Neurophysiological Pathways to Obesity: Below Awareness and Beyond Individual Control
RAND Corporation, Santa Monica, California, USA.Diabetes (Impact Factor: 8.1). 08/2008; 57(7):1768-73. DOI: 10.2337/db08-0163
A global obesity epidemic is occurring simultaneously with ongoing increases in the availability and salience of food in the environment. Obesity is increasing across all socioeconomic groups and educational levels and occurs even among individuals with the highest levels of education and expertise in nutrition and related fields. Given these circumstances, it is plausible that excessive food consumption occurs in ways that defy personal insight or are below individual awareness. The current food environment stimulates automatic reflexive responses that enhance the desire to eat and increase caloric intake, making it exceedingly difficult for individuals to resist, especially because they may not be aware of these influences. This article identifies 10 neurophysiological pathways that can lead people to make food choices subconsciously or, in some cases, automatically. These pathways include reflexive and uncontrollable neurohormonal responses to food images, cues, and smells; mirror neurons that cause people to imitate the eating behavior of others without awareness; and limited cognitive capacity to make informed decisions about food. Given that people have limited ability to shape the food environment individually and no ability to control automatic responses to food-related cues that are unconsciously perceived, it is incumbent upon society as a whole to regulate the food environment, including the number and types of food-related cues, portion sizes, food availability, and food advertising.
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- "Converging evidence suggests that the experience of LOC eating, rather than objective size or frequency of amount consumed, is the characteristic of BE most associated with distress and poor outcomes (Latner, Hildebrandt, Rosewall, Chisholm, & Hayashi, 2007; Mond, Latner, Hay, Owen, & Rodgers, 2010). A growing body of literature suggests that implicit neurocognitive processes, such as executive functioning (EF), may underlie the regulation of eating behaviour and food intake (Cohen, 2008). EF deficits have been detected across a wide spectrum of eating and weight-related disorders (Fagundo et al., 2012); however, the neurocognitive characterisation of individuals with LOC eating in the absence of compensatory behaviour (e.g. "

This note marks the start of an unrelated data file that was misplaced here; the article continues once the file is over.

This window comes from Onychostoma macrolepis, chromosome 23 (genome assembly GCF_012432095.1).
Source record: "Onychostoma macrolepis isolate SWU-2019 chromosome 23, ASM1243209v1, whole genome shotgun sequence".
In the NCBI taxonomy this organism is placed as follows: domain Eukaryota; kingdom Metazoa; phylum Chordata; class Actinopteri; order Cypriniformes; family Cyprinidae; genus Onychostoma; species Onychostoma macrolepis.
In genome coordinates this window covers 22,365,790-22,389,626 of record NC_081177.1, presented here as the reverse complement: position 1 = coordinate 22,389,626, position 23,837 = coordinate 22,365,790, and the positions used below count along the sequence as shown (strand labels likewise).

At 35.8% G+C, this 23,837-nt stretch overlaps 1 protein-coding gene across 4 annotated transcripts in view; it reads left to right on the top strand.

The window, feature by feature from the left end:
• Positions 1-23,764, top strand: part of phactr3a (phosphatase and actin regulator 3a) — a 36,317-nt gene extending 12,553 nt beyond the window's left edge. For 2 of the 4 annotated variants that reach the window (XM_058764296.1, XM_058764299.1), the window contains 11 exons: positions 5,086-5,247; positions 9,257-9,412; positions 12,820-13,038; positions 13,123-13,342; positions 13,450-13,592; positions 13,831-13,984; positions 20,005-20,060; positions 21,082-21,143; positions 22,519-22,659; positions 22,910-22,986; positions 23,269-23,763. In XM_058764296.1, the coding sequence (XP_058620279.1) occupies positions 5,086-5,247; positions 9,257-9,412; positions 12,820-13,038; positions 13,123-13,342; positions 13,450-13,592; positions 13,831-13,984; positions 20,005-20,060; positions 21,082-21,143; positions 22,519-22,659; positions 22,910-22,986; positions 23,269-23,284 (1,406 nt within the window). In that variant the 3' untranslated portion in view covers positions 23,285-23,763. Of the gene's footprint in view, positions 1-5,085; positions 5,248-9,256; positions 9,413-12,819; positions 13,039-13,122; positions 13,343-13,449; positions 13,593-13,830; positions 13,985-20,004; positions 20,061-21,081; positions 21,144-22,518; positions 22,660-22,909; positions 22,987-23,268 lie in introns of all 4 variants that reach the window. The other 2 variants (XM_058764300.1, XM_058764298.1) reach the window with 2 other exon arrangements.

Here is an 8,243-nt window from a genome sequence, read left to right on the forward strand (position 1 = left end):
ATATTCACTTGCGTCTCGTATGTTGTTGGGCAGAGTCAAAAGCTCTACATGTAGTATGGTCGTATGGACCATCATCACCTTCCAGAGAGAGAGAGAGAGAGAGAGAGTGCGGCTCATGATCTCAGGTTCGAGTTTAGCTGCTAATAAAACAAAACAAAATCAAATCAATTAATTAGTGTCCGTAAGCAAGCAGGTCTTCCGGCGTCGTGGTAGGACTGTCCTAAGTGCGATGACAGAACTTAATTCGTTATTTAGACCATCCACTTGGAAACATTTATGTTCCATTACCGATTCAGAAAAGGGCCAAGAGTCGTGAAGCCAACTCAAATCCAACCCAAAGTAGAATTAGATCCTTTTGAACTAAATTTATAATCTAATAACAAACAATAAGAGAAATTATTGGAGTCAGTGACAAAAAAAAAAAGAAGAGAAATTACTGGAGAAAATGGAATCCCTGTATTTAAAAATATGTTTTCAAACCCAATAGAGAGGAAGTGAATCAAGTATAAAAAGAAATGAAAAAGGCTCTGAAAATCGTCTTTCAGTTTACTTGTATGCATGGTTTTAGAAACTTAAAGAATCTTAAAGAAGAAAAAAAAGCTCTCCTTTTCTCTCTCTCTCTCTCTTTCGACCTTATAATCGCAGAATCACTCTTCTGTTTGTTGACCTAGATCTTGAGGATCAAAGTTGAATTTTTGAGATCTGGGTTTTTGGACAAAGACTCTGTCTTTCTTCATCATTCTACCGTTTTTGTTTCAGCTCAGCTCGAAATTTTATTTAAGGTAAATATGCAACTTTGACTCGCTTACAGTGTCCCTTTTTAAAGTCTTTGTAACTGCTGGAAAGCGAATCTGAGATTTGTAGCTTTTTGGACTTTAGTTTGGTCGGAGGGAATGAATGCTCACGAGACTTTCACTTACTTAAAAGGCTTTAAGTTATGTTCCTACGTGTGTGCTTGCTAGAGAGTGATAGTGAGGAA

ABSTRACT: Objective: The current study sought to examine executive function (EF) in overweight individuals with and without loss-of-control (LOC) eating. Method: Eighty overweight and obese individuals entering a behavioural weight loss trial with (n=18) and without (n=62) LOC eating were administered a clinical interview and neuropsychological battery designed to assess self-regulatory control, planning, delayed discounting and working memory. Results: After controlling for age, IQ and depression, individuals with LOC eating performed worse on tasks of planning and self-regulatory control and did not differ in performance on other tasks. Discussion: Results indicate that overweight individuals with LOC eating display relative deficits in EF compared with overweight individuals without LOC eating. Planning and self-regulatory control deficits in particular may contribute to dysregulated eating patterns, increasing susceptibility to LOC episodes. Future research should examine how EF deficits relate to treatment outcome.